PACT'99 Keynote Speaker

The MAJC Program: Architecture and Implementation

Marc Tremblay
Distinguished Engineer
Sun Microsystems, Inc.

The MAJC (pronounce magic) architecture was created based on the assumption that Java will be the dominant programming platform for internet/intranet computing in enterprise and consumer markets. It also relies on the fact that current and future workloads are very different from workloads used in the 70's and 80's. Multi-threaded Java applications and multi-threaded C/C++ applications found on Webservers, Mail servers, Application servers, etc, are invading server rooms at a faster pace than traditional applications. Also, digital data types and their associated operations, needed for the handling of digital communication, or for encryption (secure servers, VPN, and e-commerce transactions), or for compression of digital contents, or for processing digitized analog signals, are given as much importance in MAJC as traditional data types (integer and float), and traditional operations (add and subtract). Functional units, therefore, operate on "data" much like object methods operate on fields, almost irrespectively of data types.

High Instruction Level Parallelism (ILP) is reached by issuing multiple instructions per cycle (VLIW ISA) that operate on operands originating from a large unified register file. ILP also gets a boost from what are now becoming traditional techniques such as predication, speculation, branch filtering, load positioning, etc. More importantly, support for higher levels of parallelism, namely thread-level parallelism (TLP) is provided. TLP and Space Time Computing, a form of speculative multi-threading, drove many architecture decisions and its impact is reflected in the ISA and in the micro-architecture of the first MAJC processor.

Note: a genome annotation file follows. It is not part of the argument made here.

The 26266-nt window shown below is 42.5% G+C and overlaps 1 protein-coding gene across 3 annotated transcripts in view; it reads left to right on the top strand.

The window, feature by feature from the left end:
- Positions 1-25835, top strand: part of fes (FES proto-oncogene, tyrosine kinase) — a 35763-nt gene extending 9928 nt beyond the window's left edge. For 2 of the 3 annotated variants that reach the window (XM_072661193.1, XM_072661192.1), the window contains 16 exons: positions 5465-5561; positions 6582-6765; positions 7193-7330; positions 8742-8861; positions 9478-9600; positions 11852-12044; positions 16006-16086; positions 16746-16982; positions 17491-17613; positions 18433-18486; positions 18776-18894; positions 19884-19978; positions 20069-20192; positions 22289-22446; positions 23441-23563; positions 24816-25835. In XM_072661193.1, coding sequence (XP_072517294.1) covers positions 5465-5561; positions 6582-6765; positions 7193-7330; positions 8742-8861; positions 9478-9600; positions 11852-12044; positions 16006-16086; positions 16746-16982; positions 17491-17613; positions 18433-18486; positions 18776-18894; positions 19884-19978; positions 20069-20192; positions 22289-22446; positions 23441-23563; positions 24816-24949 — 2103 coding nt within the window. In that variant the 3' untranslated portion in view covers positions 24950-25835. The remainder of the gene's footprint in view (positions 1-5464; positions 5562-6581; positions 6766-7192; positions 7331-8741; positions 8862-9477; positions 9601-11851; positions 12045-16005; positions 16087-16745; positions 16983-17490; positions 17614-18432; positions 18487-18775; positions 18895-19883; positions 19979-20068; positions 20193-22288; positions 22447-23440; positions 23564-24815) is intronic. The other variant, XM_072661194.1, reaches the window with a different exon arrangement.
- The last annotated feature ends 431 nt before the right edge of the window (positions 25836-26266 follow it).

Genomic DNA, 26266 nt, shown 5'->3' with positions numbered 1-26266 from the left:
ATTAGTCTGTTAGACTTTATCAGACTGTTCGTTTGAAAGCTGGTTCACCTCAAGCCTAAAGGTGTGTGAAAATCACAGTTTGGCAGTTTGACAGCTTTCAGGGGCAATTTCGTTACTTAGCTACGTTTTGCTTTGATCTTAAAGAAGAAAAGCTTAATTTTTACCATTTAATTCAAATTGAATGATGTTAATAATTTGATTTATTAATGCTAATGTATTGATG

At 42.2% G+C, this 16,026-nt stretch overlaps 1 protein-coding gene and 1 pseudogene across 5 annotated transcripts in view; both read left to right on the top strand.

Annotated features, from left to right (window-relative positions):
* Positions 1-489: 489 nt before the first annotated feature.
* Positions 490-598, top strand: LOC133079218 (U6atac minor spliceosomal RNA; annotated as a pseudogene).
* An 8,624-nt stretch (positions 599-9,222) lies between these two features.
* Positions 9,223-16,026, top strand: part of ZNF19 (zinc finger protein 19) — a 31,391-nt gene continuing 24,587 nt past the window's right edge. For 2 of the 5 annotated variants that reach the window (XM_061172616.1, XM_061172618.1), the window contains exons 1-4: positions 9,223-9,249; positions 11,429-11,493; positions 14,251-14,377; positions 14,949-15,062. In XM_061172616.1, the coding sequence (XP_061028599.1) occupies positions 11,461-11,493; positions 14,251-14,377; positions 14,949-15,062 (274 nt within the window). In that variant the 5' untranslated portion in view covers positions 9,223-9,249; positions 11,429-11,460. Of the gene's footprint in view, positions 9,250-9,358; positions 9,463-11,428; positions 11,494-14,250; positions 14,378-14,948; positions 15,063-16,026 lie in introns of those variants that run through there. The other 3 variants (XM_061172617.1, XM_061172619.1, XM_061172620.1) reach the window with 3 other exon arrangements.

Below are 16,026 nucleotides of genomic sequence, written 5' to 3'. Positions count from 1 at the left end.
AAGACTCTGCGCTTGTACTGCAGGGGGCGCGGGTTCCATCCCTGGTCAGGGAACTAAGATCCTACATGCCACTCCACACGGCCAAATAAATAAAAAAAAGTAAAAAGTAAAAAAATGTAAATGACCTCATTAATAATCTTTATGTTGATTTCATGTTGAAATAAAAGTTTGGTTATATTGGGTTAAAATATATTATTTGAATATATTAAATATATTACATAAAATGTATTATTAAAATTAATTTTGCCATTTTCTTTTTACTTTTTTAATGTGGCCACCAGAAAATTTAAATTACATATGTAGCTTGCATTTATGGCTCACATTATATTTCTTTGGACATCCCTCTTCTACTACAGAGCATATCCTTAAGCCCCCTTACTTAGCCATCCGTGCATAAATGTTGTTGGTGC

Besides covering the subtleties of the architecture, details of the MAJC-5200, a VLIW Multi-Processor System-On-a-Chip with support for Space Time Computing, will be given during the talk.

PACT'99 Invited Speakers

High-end Computing Technology: Where is it Heading?

Greg Astfalk
Chief Scientist
High Performance Systems Division
Hewlett-Packard Company

It is well established by precedence and current practice that the demand(s) for higher computer performance continues to grow. Note that when we say "computer performance" we are considering the system view; processors, infrastructure, peripherals and networks. The feature set of the computer system that is desired is well understood. The ability of the computer industry to provide these features in a timely fashion at a reasonable, and affordable, price is well understood; by the vendors. There is a gap between the two views.

We comment on the technological issues in both hardware and software that are being provided and will be provided in the future. It is the speaker's view that the gap between the "needs" and the "products" will grow larger in the future. We will explain why. This growing gap implies that either users or the computer industry must change. We will leave the answer to this question unstated until the seminar.

Linux Alighted: Down to Earth Clusters

Beau Vrolyk
Senior Vice-President and General Manager
Server and Supercomputing Business Unit
Silicon Graphics

Sky high costs and through the roof servicing of traditional specialized supercomputing has put immense pressure for earth-bound pricing and clustering solutions. Vectors and scalable UNIX-based solutions are not going to disappear, but over time Linux clusters will likely do for supercomputing what the Apple II did for personal computing: bring down costs, ease use, and make high-end computing power commercially viable and consumer available. This movement is in its adolescence, but maturity is rapidly approaching. This talk will discuss what is being done to integrate today's real solutions with tomorrow's promise.

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